Swamp Thing #36 picks up right where the previous issue left off, with A Calculus mercilessly attacking Holland and the Green. At first, A Calculus and his minions appear to have the upperhand, but Swamp Thing is quick to point out the flaws in their attack. By creatively using the aspects of his flora based powers, including a Venus-flytrap like acid, Holland is able to fight off the Machines and save the Green.
Realizing that he has underestimated the Machine Kingdom and their assertiveness, Swamp Thing makes the decision to seek out Abby, his former love and Avatar of the Rot. The two discuss the possibility of the Machines attacking the Rot, and Abby reveals to Swamp Thing that Arcane has escaped.
Continuing the thread of underestimation, A Calculus meets with his cohorts B Calculus and C Calculus to discuss the advantages and disadvantages of having an Avatar. B and C Calculus argue that an Avatar would just leech their kingdom of its true power, while A Calculus, coming off of his defeat at the hands of Swamp Thing, argues that an Avatar’s creativity and humanity may give them a distinct advantage in combat. After a series of debating, B and C Calculus are overruled by their apparent leader, Omega Calculus. Upon their directive, the Calculi go through a number of candidates for their Avatar. DC Comics fans will recognize a number of faces here, though ultimately they decide to go with a character more familiar to the mythos Charles Soule has been building in Swamp Thing.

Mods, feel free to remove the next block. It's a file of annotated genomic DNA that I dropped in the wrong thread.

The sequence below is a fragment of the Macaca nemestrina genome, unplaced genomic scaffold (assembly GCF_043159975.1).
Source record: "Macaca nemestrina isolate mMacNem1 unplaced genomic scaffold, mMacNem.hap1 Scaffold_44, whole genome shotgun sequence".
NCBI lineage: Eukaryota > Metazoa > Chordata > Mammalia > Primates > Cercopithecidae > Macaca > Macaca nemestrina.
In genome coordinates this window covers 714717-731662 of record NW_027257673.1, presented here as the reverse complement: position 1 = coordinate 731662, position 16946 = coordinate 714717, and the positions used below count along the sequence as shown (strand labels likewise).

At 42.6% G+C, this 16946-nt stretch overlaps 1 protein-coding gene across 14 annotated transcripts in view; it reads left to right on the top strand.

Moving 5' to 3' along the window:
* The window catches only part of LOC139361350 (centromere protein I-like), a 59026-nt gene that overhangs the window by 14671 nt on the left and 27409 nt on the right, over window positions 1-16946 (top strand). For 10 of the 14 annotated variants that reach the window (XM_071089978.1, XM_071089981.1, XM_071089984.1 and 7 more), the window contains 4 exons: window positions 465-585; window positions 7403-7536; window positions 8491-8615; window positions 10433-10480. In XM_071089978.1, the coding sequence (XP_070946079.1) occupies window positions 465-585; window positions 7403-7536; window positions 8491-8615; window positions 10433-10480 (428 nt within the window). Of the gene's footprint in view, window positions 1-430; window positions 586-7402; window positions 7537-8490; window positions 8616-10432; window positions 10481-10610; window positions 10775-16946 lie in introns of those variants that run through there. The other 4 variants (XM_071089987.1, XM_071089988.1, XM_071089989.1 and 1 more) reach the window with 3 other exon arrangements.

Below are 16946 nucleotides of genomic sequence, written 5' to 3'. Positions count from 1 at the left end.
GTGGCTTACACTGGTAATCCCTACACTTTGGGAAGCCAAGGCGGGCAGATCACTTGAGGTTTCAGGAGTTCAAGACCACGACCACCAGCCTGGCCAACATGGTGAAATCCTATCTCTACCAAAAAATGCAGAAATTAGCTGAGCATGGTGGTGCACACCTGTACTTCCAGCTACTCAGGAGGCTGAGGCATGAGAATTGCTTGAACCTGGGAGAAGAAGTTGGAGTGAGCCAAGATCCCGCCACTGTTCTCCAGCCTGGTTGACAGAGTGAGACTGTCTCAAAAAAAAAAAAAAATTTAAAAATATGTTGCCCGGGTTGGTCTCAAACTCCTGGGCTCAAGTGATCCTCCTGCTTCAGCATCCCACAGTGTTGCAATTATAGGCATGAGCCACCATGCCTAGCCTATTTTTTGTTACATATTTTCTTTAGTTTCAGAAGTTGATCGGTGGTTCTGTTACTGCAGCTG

Jesus Saiz’s art continues to fit this title perfectly. The organic lines to Swamp Thing and the Green contrast nicely with the sleek designs of the Machine kingdom. The Machine Kingdom appears as an eternal void, but Saiz impressively conveys a sense of thought between the Calculi orbs. You can feel the tension between them, even though they have no faces and their spherical shape undercuts any sense of “body-language.” There’s a great amount of character detail in his work, and his Abby is hauntingly beautiful.
Charles Soule’s storytelling remains solid. There are some great ideas at play, especially in the opening fight sequence. The scene between Abby and Holland is short, but sweet, with Soule’s script dropping all but the most essential moments. And the seeds that are planted for Arcane’s return to trouble Holland are a nice touch.
However, while the overall direction of the story is compelling, portions of the issue feel a little loose. There is a sequence in the beginning of the issue between Jonah and Capucine, now in the Green, that feels like it could have been conveyed in a tighter manner, or excised altogether. And there’s a two-page spread at the end of the issue that feels like it could have been a single page. These aren’t deal-breakers by any means, but they’re places where the pacing feels off, and when the rest of the issue is more evenly told, these little spots stick out.
Swamp Thing #36 is another solid entry in the series. Though not as tight and polished as recent issues such as last week’s annual, Soule and Saiz each provide enough moments to make the issue entertaining. With tension building between the Machines and the other Kingdoms it will be intriguing to see just who ends up as friend and foe in the coming months.